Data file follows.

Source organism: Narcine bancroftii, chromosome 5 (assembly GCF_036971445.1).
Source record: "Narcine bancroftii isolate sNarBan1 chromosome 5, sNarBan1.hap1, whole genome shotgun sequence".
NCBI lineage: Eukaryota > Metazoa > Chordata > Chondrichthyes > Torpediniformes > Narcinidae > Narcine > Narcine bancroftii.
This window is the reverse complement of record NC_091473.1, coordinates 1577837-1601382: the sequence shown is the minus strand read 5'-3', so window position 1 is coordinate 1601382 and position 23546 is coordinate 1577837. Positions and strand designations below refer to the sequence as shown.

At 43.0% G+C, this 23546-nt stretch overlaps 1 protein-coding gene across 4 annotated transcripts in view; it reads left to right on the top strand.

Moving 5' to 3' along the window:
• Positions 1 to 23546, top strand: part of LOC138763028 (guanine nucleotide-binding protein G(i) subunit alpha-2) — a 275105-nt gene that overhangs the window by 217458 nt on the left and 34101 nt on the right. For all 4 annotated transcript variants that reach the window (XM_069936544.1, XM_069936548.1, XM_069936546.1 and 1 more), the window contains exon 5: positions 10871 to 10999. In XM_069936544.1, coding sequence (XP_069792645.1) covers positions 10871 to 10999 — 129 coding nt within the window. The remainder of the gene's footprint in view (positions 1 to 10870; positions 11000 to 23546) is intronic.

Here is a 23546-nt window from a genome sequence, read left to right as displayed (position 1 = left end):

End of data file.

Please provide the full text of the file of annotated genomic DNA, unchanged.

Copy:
Source organism: Narcine bancroftii, chromosome 5 (assembly GCF_036971445.1).
Source record: "Narcine bancroftii isolate sNarBan1 chromosome 5, sNarBan1.hap1, whole genome shotgun sequence".
NCBI lineage: Eukaryota > Metazoa > Chordata > Chondrichthyes > Torpediniformes > Narcinidae > Narcine > Narcine bancroftii.
This window is the reverse complement of record NC_091473.1, coordinates 1577837-1601382: the sequence shown is the minus strand read 5'-3', so window position 1 is coordinate 1601382 and position 23546 is coordinate 1577837. Positions and strand designations below refer to the sequence as shown.

At 43.0% G+C, this 23546-nt stretch overlaps 1 protein-coding gene across 4 annotated transcripts in view; it reads left to right on the top strand.

Moving 5' to 3' along the window:
• Positions 1 to 23546, top strand: part of LOC138763028 (guanine nucleotide-binding protein G(i) subunit alpha-2) — a 275105-nt gene that overhangs the window by 217458 nt on the left and 34101 nt on the right. For all 4 annotated transcript variants that reach the window (XM_069936544.1, XM_069936548.1, XM_069936546.1 and 1 more), the window contains exon 5: positions 10871 to 10999. In XM_069936544.1, coding sequence (XP_069792645.1) covers positions 10871 to 10999 — 129 coding nt within the window. The remainder of the gene's footprint in view (positions 1 to 10870; positions 11000 to 23546) is intronic.

Here is a 23546-nt window from a genome sequence, read left to right as displayed (position 1 = left end):